It’s a twist no one saw coming...
Instagram, the photo-sharing app released in 2010, has somehow become the launchpad for the careers of some of today’s biggest names in poetry. Rupi Kaur, Morgan Harper Nichols, Cleo Wade – before there were books, world tours, speaking engagements; their words glowed on screen in grid format.
Perhaps it’s the immediacy. Perhaps it’s the way they make magic of the mundane, putting into perfectly-distilled words the complexity of the everyday. That’s certainly the case for poet Kate Baer, whose poetry muses on motherhood and marriage, and speaks to parents in the trenches with honesty, vulnerability, and above all, relatability.
Kate’s work has just made the leap from screen to page with the release of her debut book What Kind Of Woman. The number one best seller in New Releases in Poetry, the book is wry, funny, touching, and at times, devastating.
We’ve selected a few favourite pieces below.
What Kind Of Woman is available for preorder
Author Kate Baer
For My Daughter On A Bad Day
Life will rough you up. Throw you to the
shore like a wave crashing– sand in your
hair, blood in your teeth. When grief sits
with you, hand dipped with rage, let it
linger. Hold its pulse in your hands. There
is no remedy for a bad haircut or ruined
love like time . Even when death is coming,
even when the filth rises in the back of
this is not the worst of it. And if it is?
Listen for the catbird calling. No matter
the wreckage, they still sing for you.
In labor she is untamed. Body arching against the pain,
bright and cutting, until at last the smell of earth and blood.
Oh! she cries. A velvet scalp arrives under her chin. Oh .
At home she is a deflated balloon. Bruised fruit. All hips and skin
and breasts. She cradles herself in one arm, babe in the other.
To the doctor: should she still be limping to and from the car?
A woman on the screen says she’s getting her body back. From
where, she does not know. Once, she pulls on jeans, dark and fitted,
in the middle of a Saturday. Once, she throws her rings into the sea.
In summer the zinnias bloom along the hillside while the baby
coos her animal song. What is this life? she thinks gaily. Still she
she covers her motherhood like a scandal. Hushes it like a profanity.
Dear husband. Dear lover. Dear darling of my
heart. No, I do not want to attend the barbeque
scheduled cruelly over naptime. I do not want to
go to the recital either. Can you tell your sister
that too? In the morning I saw you dancing with
our daughter and for a moment I almost cried.
I hate when people say I almost cried . Why even
mention it at all?
What time will you be home? What time do you
think you may be home? What time should we
wait for you outside on the lawn while the pasta
boils over and the baby cries because he misses you?
Oh, before I go– what time will you be home?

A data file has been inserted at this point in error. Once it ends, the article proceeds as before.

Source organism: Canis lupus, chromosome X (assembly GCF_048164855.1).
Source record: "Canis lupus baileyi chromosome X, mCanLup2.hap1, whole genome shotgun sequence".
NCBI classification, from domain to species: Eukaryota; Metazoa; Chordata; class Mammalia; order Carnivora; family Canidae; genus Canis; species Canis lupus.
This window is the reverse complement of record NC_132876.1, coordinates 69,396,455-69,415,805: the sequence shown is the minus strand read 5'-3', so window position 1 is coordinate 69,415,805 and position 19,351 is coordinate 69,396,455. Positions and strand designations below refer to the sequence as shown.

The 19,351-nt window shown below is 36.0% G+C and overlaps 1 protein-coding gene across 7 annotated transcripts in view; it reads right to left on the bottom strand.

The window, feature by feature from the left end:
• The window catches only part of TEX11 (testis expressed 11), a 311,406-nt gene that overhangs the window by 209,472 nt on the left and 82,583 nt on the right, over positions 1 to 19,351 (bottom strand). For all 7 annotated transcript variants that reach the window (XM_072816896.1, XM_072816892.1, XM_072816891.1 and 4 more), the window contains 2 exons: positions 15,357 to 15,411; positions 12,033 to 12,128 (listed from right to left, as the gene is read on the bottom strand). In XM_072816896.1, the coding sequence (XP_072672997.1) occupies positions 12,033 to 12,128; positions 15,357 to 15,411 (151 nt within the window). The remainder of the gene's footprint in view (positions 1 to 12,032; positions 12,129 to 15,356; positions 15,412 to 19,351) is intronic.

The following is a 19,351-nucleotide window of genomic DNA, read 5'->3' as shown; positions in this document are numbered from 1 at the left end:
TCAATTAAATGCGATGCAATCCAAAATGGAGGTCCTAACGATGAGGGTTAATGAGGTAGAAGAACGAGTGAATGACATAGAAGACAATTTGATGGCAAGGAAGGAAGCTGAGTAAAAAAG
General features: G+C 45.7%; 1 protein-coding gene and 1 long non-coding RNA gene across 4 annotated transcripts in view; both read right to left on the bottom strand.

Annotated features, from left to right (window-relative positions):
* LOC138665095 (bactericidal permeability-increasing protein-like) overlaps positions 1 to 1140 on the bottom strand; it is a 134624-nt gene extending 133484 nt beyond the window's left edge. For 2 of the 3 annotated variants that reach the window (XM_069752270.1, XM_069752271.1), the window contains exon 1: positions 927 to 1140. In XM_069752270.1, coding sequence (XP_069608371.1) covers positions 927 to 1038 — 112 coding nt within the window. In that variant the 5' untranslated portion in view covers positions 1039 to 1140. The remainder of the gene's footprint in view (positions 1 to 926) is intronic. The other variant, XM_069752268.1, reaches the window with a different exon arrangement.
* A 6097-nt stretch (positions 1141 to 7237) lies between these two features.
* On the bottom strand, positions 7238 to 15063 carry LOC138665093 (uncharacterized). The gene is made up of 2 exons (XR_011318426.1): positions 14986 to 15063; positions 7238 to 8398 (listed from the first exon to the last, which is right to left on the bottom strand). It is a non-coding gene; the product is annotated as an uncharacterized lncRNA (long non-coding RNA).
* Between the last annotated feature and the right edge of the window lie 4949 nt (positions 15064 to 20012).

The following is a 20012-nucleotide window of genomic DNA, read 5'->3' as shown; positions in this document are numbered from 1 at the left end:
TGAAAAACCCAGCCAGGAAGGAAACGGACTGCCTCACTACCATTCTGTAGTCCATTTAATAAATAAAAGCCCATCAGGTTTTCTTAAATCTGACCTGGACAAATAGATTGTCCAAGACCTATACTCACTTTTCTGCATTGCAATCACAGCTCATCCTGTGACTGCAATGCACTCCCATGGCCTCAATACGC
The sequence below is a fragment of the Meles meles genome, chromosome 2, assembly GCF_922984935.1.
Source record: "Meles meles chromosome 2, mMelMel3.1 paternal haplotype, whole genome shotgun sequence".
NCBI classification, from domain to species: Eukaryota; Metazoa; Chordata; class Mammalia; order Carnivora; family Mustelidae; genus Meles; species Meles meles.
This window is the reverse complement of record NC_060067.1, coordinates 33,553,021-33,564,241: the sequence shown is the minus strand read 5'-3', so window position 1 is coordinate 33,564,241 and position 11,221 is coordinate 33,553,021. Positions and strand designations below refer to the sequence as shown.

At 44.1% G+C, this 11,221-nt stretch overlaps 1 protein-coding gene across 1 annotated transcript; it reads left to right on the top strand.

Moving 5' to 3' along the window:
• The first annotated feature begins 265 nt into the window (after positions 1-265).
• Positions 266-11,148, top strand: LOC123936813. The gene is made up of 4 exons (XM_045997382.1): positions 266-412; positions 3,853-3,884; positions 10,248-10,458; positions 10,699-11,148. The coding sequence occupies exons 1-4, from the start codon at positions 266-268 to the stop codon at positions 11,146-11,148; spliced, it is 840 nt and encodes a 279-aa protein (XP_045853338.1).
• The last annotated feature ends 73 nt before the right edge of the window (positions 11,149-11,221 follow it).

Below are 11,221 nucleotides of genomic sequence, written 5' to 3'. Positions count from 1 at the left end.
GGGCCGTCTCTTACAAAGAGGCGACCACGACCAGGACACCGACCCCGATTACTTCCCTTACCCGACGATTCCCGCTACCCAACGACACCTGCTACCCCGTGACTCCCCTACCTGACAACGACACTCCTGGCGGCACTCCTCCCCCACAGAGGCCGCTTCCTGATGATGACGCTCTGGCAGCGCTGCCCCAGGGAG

Sometimes I wonder what would happen if you
died and I had to write a eulogy while lost in my
grief. What would I say? And who would take out
the trash bins on dark Sunday nights or hold our
children while they cried through fever dreams?
What time will you be home?
What Children Say
I can’t reach my cup, my water bottle,
the snack up on the shelf. I can’t do
it. I won’t do it. I would never do it
in a million years. You need to help
me. Help me faster. Do it the way
I asked you to. I don’t like pizza or
watermelon. I don’t like anything I
liked before. I do not want it. I do
not need it. I will never move up off
this floor. Do not help me. Do not
hold me. Do not sit down beside my
bed. I’m not sleeping. I’m not tired.
I’m too scared to fall asleep. You must
hold me. You must rock me. Do not
leave me all alone. I am thirsty. I am
hungry. I am too tired to put my toys
away. Do not be angry. Do not start
singing. Where is the butterfly I drew?
I’m still hungry. I’m still playing. Will
you leave me? Will you stay?
What Mothers Say
I am tired. I am sleeping. I am heading
up to bed. Is it Tuesday? What’s tomorrow?
When’s the last I slept alone?
I am thinking. I am talking. Do you see
I’m on the phone? Bring the dishes, find
your blanket, put that book back on the
shelf. It is bedtime. It is rest time. You
need to go and brush again. I am working.
I am eating. This is why we bought you
toys. Go and play now, find your brother,
find elsewhere to make your ship. I am
angry, you’re not listening. Please stop
crying on the floor. It’s a school night.
Do your homework. Let me come and
scratch your back. I am listening. I can
hear you. Thanks for telling me the
truth. Let me closer, let me help you.
I am here now. Let me stay.
Imagine if we took back our diets,
our grand delusions, the time spent
thinking about the curve of our form.
Imagine if we took back every time we
called attention to one or the other: her
body, our body, the bad shape of things.
Imagine the minutes that would stretch
into hours. Day after day stolen back like
Imagine the power of loose arms and
assurance. The years welcomed home
in a soft, cotton dress.